What Costs of Fostering Does Purebred Plus Reimburse?

What Costs of Fostering Does Purebred Plus Reimburse?

Thanks to those of you who have filled out our volunteer application and expressed an interest in fostering!

We are lucky to have, as part of the Purebreds Plus extended family, volunteers who post flyers, make or take phone calls, help with transport of cats, perform administrative tasks, and support us with the financial donations we need to continue our work. But at some time or other, many of us have decided to deepen our commitment by fostering one, two, or more cats or a litter of kittens in our homes.

“The CATNIP Promise” outlined some of the crucial responsibilities of a foster parent. This blog post addresses some frequently asked questions pertaining to costs.

Purebreds Plus reimburses the foster family for necessary veterinary expenses, including but not limited to spay or neuter, vaccinations, testing for FIV/FeLV, and treatment of illness. As a new foster, you will not be expected to care for cats with challenging medical conditions, but rescue cats sometimes catch colds or require services such as dental cleaning. We work with specific veterinarians whom we trust and who offer us a rescue discount. In addition, in the interest of managing our costs, we require almost all medical expenses to be authorized in advance by a member of our board.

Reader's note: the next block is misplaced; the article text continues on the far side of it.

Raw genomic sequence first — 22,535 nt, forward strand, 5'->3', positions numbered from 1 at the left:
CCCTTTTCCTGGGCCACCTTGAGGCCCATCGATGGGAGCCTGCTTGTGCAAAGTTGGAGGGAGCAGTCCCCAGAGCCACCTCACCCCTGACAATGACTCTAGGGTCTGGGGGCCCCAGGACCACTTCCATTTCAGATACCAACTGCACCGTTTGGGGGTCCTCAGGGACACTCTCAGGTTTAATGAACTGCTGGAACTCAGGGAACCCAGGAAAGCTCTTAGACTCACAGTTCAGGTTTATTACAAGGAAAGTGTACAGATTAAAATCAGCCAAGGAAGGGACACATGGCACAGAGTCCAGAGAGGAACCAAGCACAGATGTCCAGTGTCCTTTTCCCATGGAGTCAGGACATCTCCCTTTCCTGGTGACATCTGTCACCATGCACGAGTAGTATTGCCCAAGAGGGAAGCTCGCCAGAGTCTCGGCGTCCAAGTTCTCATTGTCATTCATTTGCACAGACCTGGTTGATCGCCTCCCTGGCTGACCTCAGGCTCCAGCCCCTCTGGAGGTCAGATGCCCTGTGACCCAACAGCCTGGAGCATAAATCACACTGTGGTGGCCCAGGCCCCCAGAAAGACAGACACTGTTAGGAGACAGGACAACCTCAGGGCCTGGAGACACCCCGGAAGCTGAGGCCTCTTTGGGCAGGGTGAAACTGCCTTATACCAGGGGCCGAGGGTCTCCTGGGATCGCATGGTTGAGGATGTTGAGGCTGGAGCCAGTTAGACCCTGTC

Purebreds Plus also provides medications, which we order at discounted prices. We do not, however, cover the cost of routine flea control.

Purebreds Plus does not reimburse foster families for food, litter, or other supplies such as bowls, grooming tools, scratching posts, or toys, but most foster moms keep their receipts and deduct the costs of fostering at tax time. (Readers of our newsletter or financial statement will remark that we show non-trivial expenses related to food and litter. What accounts for this apparent discrepancy is that we do pay for food and litter for cats we board in Santa Cruz, and in certain unusual situations. We are actively seeking grants to help us subsidize the cost of food in more foster households.)

In general, the cost of maintaining a foster cat in your home will be about the same as the cost of maintaining one of your own cats, minus veterinary costs.

For those of us who have long been committed to charitable giving, fostering is a life-changing experience in charitable living. It is not only a continual learning adventure for the foster family but also the best way to help a rescue cat make a swift and smooth transition into a new life.

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